|Former Marshall Field's store in Chicago, now 'Macy's State Street'|
We don't want to rant at length, but Macy's obliterated much of the remaining varied department store chains in America. These included I. Magnin, Bullock's, Meier & Frank, The Bon Marche, Lazarus, Filene's, Jordan Marsh, Kaufmann's, Hecht's, Goldsmith's, Robinson's-May, Burdines, Rich's, Foley's, Hecht's, Wanamaker, and others. And now you can buy their 'shopping bags' at Macy's. Talk about reviving past trauma.
Don't get us wrong, we applaud efforts Macy's is making to be 'America's Department Store'. We just find it a shame that Macy's felt it prudent to eliminate centuries of good will and customer loyalty for a Manhattan-based, mid-market department store. Various successful, profitable single-stores and small department store chains operate throughout the world (think Harrod's in London, KaDeWe in Berlin, Oberpollinger in Munich, le Bon Marche in Paris, among others) and we think Macy's could have left at least an I. Magin store in San Francisco, a Wanamaker in Philadelphia, or a Marshall Field's in Chicago. Product-purchasing economies of scale can be met while a chain uses multiple nameplates, for example.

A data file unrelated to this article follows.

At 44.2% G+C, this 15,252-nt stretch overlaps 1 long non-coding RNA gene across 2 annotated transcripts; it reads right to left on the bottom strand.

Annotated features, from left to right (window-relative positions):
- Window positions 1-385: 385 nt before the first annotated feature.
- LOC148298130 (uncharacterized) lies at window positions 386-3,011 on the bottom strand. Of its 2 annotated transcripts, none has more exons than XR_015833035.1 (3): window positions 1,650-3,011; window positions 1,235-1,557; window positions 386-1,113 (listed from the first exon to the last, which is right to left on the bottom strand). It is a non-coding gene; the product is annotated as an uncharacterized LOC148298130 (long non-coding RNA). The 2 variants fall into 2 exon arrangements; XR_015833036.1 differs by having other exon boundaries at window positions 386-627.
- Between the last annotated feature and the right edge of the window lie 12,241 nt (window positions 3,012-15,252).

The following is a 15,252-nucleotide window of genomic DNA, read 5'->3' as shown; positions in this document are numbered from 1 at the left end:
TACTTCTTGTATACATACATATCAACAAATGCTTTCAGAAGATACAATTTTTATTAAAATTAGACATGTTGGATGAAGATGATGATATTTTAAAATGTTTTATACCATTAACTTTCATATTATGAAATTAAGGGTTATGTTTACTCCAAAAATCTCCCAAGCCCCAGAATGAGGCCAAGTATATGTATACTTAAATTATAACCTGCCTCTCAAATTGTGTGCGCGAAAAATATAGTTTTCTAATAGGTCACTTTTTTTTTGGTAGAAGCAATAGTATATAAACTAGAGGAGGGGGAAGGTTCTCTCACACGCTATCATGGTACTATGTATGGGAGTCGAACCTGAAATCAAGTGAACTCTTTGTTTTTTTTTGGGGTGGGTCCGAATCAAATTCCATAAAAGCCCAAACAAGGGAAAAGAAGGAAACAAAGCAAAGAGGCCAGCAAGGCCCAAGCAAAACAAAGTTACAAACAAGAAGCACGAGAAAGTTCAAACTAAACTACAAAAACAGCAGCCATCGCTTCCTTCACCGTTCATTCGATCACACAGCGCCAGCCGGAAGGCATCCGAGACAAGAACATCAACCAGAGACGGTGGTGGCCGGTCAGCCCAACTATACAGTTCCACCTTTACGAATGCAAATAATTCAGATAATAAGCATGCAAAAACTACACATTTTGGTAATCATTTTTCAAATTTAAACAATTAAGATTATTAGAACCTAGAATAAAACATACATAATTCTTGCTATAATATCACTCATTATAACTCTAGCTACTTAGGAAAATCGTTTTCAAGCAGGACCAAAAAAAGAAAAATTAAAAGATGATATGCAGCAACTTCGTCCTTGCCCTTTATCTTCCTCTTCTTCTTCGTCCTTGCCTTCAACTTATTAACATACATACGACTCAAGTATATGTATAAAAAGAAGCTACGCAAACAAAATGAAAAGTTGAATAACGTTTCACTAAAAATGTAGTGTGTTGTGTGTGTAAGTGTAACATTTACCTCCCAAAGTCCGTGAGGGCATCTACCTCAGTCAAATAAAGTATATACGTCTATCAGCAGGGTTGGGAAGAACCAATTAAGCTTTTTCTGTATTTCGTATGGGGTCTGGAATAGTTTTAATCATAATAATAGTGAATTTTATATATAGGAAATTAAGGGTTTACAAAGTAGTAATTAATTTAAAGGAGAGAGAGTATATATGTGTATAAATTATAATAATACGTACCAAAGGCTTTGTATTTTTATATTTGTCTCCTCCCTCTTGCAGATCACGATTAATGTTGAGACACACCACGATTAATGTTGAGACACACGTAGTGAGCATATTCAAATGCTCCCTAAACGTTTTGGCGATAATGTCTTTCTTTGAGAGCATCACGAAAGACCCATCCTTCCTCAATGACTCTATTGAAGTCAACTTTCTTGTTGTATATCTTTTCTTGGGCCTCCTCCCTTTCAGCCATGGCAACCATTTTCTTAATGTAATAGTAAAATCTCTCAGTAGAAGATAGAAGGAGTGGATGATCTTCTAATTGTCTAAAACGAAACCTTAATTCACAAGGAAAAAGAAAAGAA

It's still tempting to buy a $40 Field's shopping bag for old-time sake. Partly to evoke memories of a store that once had decent customer service and a breadth of upscale product offerings.
By the way, this blog is awesome. It's called 'The Department Store Museum', and it provides a wonderfully comprehensive database of store guides, photos, and descriptions and now defunct (and some still-operating) North American department stores: http://departmentstoremuseum.blogspot.ca. We've literally spent hours reading store descriptions and wonderful viewer comments (some of which are our own).
Macy's website: www.macys.com
Marshall Field's memorial website: http://www.fieldsfanschicago.org
Department Store Museum website: http://departmentstoremuseum.blogspot.ca